Lee Wochner: Writer. Director. Writing instructor. Thinker about things.


Dripping with suspense

I have a close friend of 40 years who has made it his job to report on the local weather back where he lives. Most days he’ll upload a photo with a bit of commentary, or a screenshot from Accuweather. It keeps both of us entertained, but I’ve been riding him about this for years.

Now I’ve become him.

Not only am I doing hour-by-hour check-ins on the weather — via apps, and news services, and also by just looking out windows or plunging headfirst into the torrent myself — I’m also talking about it constantly, writing about it here, and openly fretting about it.

Because:  It’s been raining here in Los Angeles for the proverbial 40 days and 40 nights… and my roof is leaking.

On New Year’s Eve, it was a drip-drip-drip down into my family room that drew a friend to summon me with a wheedling entreaty:  “Uh, Leeeeee… I think you’ve got a problemmmmm here….”  Seeing the water plopping onto one of the couches and then splashes onto the floor, and tracing its descent from my ceiling, spotted with water, was unsettling. But, while distressing, it seemed containable. I mean, it would dry out, it wasn’t like it was a cascade of water, and how often does it rain in L.A. anyway? This is a desert ecosystem, and we’re in a drought.

But that was already after a week of steady rain, and now it’s four days later and the rain has reached cyclonic intensity, and we’ve still got tomorrow and also next week of more rain forecast.

I was at my office today, writing an email about all the good things going on in the world (truly!) and how we should worry less about what we cannot control (honest!) when my son texted me to say 1) he’d locked himself out and could I come home and let him in; and 2) oh, by the way, now it was really leaking down into the family room and I really should take a look.

#2 above got me to drop everything I was doing and race home. Clever boy.

Sure enough, water was coming down in a highly disconcerting manner, kerplunking onto the floor and splashing in a way that sounded like trouble. I got up onto the couch and touched the ceiling and it felt soft. Not what one wants to feel in one’s ceiling. So I went outside into the squall and entered the garage, fetched a ladder, hauled it inside, climbed up and opened the hatch leading to the miniature attic whence the leak was descending and thereupon confirmed my suspicions:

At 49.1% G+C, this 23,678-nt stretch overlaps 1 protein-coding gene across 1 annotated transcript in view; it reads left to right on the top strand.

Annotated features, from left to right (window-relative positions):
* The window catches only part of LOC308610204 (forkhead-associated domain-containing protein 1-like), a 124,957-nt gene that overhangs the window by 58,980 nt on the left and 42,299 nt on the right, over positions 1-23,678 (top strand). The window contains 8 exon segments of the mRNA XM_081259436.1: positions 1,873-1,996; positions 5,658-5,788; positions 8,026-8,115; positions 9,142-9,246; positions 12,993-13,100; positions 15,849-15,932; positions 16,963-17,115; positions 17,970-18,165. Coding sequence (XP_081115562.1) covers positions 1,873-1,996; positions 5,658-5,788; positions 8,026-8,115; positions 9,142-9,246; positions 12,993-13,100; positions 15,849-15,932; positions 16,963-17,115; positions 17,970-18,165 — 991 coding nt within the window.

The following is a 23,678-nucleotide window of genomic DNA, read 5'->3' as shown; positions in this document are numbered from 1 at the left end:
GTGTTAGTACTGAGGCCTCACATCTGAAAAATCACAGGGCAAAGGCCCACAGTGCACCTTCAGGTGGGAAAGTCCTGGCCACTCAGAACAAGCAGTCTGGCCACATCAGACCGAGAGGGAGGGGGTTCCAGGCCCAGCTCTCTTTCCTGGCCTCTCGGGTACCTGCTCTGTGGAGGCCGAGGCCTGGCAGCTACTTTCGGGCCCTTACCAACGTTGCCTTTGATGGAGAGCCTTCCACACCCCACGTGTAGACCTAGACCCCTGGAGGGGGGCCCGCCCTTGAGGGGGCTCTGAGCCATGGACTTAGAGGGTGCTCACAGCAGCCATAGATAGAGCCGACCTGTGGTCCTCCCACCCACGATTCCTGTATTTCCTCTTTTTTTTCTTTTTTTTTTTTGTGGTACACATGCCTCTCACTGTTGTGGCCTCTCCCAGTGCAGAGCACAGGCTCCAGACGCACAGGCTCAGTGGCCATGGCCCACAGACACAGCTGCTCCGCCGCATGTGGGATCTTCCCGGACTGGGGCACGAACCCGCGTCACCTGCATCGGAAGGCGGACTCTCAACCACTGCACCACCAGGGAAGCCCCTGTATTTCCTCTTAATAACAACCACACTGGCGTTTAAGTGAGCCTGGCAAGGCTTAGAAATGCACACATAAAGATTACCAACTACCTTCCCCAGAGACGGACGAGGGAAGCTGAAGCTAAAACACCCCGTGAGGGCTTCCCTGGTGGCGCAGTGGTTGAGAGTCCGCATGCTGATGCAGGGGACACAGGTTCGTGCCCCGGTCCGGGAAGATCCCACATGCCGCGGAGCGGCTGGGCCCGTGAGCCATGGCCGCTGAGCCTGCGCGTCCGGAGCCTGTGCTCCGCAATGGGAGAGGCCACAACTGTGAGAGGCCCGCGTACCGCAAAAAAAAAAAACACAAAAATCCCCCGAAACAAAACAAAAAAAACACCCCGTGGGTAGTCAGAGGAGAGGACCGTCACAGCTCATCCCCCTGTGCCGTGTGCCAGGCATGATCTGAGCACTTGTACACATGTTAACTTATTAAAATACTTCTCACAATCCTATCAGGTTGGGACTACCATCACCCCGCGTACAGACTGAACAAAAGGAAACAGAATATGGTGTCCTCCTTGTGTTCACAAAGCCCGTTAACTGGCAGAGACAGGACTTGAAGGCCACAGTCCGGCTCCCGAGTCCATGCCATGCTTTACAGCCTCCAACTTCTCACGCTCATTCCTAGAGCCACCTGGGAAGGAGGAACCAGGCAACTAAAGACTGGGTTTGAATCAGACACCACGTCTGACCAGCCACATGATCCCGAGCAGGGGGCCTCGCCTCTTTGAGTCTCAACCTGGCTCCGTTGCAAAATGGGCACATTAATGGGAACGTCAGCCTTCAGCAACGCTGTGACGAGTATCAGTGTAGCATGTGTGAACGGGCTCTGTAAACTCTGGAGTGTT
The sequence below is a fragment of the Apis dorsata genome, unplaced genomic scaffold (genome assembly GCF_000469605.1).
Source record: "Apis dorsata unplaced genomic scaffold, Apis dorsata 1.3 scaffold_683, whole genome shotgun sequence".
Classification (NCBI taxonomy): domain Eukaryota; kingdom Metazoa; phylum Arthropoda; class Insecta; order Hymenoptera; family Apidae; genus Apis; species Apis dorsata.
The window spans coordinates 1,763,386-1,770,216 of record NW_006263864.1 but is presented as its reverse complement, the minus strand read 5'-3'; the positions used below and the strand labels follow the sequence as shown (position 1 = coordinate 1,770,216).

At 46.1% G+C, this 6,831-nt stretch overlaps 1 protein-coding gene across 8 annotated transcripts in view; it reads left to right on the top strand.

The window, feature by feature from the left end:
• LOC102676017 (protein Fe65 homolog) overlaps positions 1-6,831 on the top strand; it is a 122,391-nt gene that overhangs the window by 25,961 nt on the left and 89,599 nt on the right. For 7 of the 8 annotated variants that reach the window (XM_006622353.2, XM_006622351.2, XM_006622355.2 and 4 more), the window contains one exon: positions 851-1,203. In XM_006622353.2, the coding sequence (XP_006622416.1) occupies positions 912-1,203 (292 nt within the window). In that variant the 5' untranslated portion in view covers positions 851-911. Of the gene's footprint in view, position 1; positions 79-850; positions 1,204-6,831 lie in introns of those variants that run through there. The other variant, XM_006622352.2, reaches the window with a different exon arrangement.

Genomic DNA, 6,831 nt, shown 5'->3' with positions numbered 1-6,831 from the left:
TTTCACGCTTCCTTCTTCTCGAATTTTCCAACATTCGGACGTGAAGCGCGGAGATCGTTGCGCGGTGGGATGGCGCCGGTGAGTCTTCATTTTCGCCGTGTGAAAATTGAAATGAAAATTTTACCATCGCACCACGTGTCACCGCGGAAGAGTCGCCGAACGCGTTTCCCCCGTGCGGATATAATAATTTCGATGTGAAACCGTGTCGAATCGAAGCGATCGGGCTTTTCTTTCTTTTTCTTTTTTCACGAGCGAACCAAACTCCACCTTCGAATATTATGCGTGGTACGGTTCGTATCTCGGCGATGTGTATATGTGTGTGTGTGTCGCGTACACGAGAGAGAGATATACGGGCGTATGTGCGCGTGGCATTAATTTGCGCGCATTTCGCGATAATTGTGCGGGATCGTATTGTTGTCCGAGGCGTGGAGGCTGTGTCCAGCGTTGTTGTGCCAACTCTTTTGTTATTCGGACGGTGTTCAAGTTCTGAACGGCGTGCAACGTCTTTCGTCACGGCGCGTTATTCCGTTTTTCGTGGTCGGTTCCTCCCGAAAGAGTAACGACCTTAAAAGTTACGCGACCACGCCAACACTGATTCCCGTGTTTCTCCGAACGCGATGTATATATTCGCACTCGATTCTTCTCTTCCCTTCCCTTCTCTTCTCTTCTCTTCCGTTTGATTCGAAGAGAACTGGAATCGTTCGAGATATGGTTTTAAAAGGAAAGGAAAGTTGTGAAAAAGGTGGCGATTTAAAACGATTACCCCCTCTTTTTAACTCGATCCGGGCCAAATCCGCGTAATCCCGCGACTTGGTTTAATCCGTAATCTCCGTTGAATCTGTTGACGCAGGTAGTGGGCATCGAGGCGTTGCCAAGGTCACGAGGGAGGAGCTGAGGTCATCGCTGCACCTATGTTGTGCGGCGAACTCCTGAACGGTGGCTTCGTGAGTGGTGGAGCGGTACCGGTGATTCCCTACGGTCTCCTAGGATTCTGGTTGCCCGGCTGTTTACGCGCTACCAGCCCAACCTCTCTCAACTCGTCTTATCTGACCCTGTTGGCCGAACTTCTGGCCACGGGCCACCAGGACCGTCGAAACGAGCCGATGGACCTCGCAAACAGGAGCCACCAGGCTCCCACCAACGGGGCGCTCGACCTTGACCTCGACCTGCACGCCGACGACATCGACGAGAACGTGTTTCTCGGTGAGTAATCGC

It was leaking precisely from the spot where we’d had the house re-roofed eleven years ago…

….which was the same spot where the contractors we’d hired to add a second story onto this house 20 years ago had built a roof cricket, which has sporadically leaked ever since, and which they themselves had tried to fix twice.

I started to feel that vein throb in my head. You know, that big throbbing vein that we all get that pulses explosively when we’ve reached a boiling point about something that truly warrants an overflow of piping hot liquid, with steam coming out of our ears. That thing. That head-bursting vein, like something out of a Warner Brothers cartoon. But:  my daily practice of stoicism (and it’s “practice” because I’ll never fully arrive) came into play, and instead of boiling over, I called out to my son like Joan Crawford in “Mommy Dearest,” “Dietrich! Bring me the tarp!” He dutifully retrieved the tarp we had outside under the pergola, I placed it under the area where water was streaming in, I shaped the tarp so that water would have a large sink into which it would pool, and I instructed him, “Check this every few hours and when it’s nearly full, drain the water into a bucket. And then on Saturday, the one day when it won’t be raining, we’ll weigh down a tarp on the roof and get a roofer to come out.”

I also instructed my son to pull the warranty on the most recent roofing job out of my files. When I got home and read it closely I discovered, to no surprise, that the warranty provides coverage for manufacturing defects of the shingles. In other words, the roofing company provided no warranty. Shingles are shingles — what defect could there be? Whoops, we made one batch from cardboard?

So, the plan for now is:  monitor and drain, put that additional tarp directly onto the roof itself on Saturday, and call a roofing company. The Stoics would be proud:  I’m in control over what I can control, and I’m emotionally letting everything else go.

Further consolations:

The checkout lady at my local supermarket tonight, when I shared my story with her, told me she was in the same situation with a leaking roof, and so did a longtime friend today, via Facebook. So I’m not alone in this struggle.

And, and even bigger consolation of sorts: All those beautiful Frank Lloyd Wright houses we love to look at, designed by one of the foremost architects of the 20th century? On every single one of them, the roof leaks.

One Response to “Dripping with suspense”

  1. Dan Says:

    I suppose you haven’t considered turning it into an indoor water feature, have you? A small fountain, miniature waterfall, or even a fresh-water aquarium?

    Oh, you’ll thank me some sweet day.

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